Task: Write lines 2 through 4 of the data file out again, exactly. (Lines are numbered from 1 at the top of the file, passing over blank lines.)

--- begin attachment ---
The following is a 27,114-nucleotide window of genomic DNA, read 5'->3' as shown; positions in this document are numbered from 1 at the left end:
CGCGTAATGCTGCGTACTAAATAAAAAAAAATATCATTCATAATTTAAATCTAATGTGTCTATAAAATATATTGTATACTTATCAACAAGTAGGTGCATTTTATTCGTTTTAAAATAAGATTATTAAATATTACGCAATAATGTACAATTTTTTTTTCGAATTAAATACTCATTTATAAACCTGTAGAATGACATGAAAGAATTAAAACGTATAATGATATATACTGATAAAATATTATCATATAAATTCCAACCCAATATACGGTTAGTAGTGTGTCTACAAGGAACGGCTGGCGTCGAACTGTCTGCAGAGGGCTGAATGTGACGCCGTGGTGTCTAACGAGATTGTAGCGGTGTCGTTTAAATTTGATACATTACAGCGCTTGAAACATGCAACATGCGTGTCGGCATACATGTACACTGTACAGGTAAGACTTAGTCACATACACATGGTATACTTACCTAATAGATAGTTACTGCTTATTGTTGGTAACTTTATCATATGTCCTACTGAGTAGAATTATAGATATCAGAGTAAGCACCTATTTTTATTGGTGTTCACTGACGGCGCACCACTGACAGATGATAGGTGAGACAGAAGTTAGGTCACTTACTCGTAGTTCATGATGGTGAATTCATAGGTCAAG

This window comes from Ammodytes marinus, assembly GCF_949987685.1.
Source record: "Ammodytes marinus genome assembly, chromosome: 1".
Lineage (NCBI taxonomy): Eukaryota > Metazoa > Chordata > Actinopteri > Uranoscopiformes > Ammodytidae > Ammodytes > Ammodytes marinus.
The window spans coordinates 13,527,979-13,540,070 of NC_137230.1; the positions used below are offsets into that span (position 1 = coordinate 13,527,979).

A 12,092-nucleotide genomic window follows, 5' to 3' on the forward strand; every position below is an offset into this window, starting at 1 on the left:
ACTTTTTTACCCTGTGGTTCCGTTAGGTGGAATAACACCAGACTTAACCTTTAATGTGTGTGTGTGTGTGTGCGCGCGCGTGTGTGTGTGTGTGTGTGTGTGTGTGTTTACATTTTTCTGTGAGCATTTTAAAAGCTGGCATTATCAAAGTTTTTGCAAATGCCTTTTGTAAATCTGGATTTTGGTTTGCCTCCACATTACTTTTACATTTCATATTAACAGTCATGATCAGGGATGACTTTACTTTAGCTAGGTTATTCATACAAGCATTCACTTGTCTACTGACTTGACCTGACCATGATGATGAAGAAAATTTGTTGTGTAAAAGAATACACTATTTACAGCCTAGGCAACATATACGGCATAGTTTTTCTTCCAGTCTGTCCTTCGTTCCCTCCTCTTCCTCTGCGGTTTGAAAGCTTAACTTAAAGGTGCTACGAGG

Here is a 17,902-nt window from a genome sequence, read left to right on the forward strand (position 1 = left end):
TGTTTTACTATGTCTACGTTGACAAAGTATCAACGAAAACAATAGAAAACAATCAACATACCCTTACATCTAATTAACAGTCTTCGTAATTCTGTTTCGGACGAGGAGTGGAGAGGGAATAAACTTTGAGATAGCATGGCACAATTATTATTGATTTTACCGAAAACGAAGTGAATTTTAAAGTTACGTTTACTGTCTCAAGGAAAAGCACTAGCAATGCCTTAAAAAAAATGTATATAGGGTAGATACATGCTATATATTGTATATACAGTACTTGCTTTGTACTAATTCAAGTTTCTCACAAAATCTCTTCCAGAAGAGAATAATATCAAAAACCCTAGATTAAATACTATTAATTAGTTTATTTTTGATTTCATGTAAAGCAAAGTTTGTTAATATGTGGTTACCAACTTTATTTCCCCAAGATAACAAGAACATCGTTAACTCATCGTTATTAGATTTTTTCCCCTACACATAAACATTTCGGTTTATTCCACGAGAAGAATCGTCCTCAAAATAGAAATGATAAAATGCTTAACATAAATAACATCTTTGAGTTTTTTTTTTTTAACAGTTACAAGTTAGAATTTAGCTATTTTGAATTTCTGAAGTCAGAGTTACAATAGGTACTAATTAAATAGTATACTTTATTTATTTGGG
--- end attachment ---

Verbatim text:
CGCGTAATGCTGCGTACTAAATAAAAAAAAATATCATTCATAATTTAAATCTAATGTGTCTATAAAATATATTGTATACTTATCAACAAGTAGGTGCATTTTATTCGTTTTAAAATAAGATTATTAAATATTACGCAATAATGTACAATTTTTTTTTCGAATTAAATACTCATTTATAAACCTGTAGAATGACATGAAAGAATTAAAACGTATAATGATATATACTGATAAAATATTATCATATAAATTCCAACCCAATATACGGTTAGTAGTGTGTCTACAAGGAACGGCTGGCGTCGAACTGTCTGCAGAGGGCTGAATGTGACGCCGTGGTGTCTAACGAGATTGTAGCGGTGTCGTTTAAATTTGATACATTACAGCGCTTGAAACATGCAACATGCGTGTCGGCATACATGTACACTGTACAGGTAAGACTTAGTCACATACACATGGTATACTTACCTAATAGATAGTTACTGCTTATTGTTGGTAACTTTATCATATGTCCTACTGAGTAGAATTATAGATATCAGAGTAAGCACCTATTTTTATTGGTGTTCACTGACGGCGCACCACTGACAGATGATAGGTGAGACAGAAGTTAGGTCACTTACTCGTAGTTCATGATGGTGAATTCATAGGTCAAG

This window comes from Ammodytes marinus, assembly GCF_949987685.1.
Source record: "Ammodytes marinus genome assembly, chromosome: 1".